Chengdu event shows quest for big numbers hard to shake
Publicity-driven grand signings for projects at Fortune Global Forum are at odds with leadership's push for a focus on sustainable development
For Chengdu, last week proved to be a busy one, and perhaps also cause for celebration by business. But for the rest of the China, it was rather disastrous in terms of how many lives of ordinary Chinese people were lost in various accidents.
I was in Chengdu for the 12th Fortune Global Forum, an annual business conference held by the US magazine Fortune in different countries and cities. Government officials told me Chengdu had prepared for the launch of the forum for about three years and wanted to make it the best ever. Indeed, I think the Chengdu government did make the forum the best ever, though at one point foreigners were astonished to see an army of immaculately dressed children, standing for hours to welcome foreign guests and government leaders in the lobby of a five-star hotel.
Among the dignitaries also welcomed was Vice-Premier Zhang Gaoli, who told the forum he believed China should not chase short-term economic numbers any more, since this may hurt its interests in long-term and more sustainable development.
Earlier last week in Beijing, when Premier Li Keqiang met a group of foreign corporate chief executives, he indicated that the government had lowered its expectations for gross domestic product growth, suggesting 7 per cent was acceptable, rather than 7.5 or 8 per cent.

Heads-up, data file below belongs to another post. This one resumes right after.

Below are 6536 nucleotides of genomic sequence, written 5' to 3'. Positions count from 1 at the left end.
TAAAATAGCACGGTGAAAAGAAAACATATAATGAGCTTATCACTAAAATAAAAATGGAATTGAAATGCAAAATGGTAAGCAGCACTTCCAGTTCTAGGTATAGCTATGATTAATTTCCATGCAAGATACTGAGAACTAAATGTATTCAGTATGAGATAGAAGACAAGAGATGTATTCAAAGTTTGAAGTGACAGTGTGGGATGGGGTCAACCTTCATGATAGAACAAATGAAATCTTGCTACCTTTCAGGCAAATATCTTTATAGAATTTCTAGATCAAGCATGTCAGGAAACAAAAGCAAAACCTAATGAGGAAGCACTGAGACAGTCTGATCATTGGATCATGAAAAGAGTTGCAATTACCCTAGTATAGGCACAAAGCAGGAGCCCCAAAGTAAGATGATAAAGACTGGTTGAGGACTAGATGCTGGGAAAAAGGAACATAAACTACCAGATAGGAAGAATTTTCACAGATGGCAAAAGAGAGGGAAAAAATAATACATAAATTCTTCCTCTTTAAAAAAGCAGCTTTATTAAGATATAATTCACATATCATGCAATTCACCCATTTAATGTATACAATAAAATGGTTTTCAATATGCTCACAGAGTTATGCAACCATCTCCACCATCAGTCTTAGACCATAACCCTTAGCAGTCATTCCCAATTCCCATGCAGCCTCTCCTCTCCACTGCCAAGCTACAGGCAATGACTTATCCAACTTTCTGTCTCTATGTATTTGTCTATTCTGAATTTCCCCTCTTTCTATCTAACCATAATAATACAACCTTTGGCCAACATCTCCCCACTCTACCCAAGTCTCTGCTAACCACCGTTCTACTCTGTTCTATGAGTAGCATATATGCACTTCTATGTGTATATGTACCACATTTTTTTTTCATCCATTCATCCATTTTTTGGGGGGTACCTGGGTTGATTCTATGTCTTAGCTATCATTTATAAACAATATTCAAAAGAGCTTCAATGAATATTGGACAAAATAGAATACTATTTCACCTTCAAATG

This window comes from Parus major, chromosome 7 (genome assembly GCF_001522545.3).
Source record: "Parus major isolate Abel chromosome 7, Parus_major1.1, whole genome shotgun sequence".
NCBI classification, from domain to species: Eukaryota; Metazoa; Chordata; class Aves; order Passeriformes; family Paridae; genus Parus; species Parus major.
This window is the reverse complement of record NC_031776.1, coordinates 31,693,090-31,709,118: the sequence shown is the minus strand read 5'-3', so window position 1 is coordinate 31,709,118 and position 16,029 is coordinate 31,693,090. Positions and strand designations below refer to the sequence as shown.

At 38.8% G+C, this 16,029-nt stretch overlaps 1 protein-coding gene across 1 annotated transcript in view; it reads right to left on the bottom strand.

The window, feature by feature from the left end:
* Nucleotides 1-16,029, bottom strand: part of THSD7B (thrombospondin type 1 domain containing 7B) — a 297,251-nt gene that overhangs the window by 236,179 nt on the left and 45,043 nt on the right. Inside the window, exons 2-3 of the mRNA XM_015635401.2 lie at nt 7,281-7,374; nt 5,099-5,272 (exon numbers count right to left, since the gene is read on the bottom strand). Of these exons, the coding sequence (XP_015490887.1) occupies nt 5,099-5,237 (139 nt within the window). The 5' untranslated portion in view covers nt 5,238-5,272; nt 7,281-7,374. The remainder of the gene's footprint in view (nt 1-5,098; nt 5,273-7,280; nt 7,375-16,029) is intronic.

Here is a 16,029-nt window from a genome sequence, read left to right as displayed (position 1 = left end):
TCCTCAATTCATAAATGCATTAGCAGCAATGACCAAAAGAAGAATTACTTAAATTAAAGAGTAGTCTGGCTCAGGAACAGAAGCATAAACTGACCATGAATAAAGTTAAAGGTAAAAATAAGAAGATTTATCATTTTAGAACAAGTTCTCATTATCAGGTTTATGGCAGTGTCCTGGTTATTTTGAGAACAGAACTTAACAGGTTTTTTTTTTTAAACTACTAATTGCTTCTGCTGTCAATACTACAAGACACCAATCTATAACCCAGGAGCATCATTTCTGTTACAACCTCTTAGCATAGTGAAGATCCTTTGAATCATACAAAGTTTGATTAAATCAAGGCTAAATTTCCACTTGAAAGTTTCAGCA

But in Chengdu, the capital city of Sichuan province, apparently local government leaders retain big ambitions for big numbers. Sichuan's provincial party chief Wang Dongming was proud to announce at one of many grand ceremonies in the city last week that dozens of new projects had been signed during the three-day forum. In his vision, the city's new slogan "Chengdu, Can do" may be perfectly reflected in the can-do spirit of those grand business numbers.
There's nothing wrong with attracting foreign investment. In fact, every country from the United States to South Africa wants to. But to put all those new projects together for endless grand signing ceremonies during just a three-day business forum (in my view, the influence of Fortune magazine has decreased sharply in recent years, in line with the troubled landscape of the US media industry), and then make the total number look great so local leaders can win praise from their upper-level leaders, seems like a show for publicity rather than for real productivity.
While Chengdu was holding the best-ever Fortune forum, many foreign guests were also shocked to hear about a number of accidents across the vast nation, including the factory fire in Jilin province that cost 120 lives on Monday and the bus explosion in Xiamen city that cost more than 40 lives on Friday.
"How can the factory in Jilin lock all the doors except just one when workers are working inside the workshop?" I was asked by a forum guest who was astonished by the tragedy.
I think it is a fair question and a reflection of unsustainable economic problems in China nowadays.
George Chen is the SCMP's financial services editor. Mr. Shangkong appears every Monday in the print version of the SCMP. Like it? Visit facebook.com/mrshangkong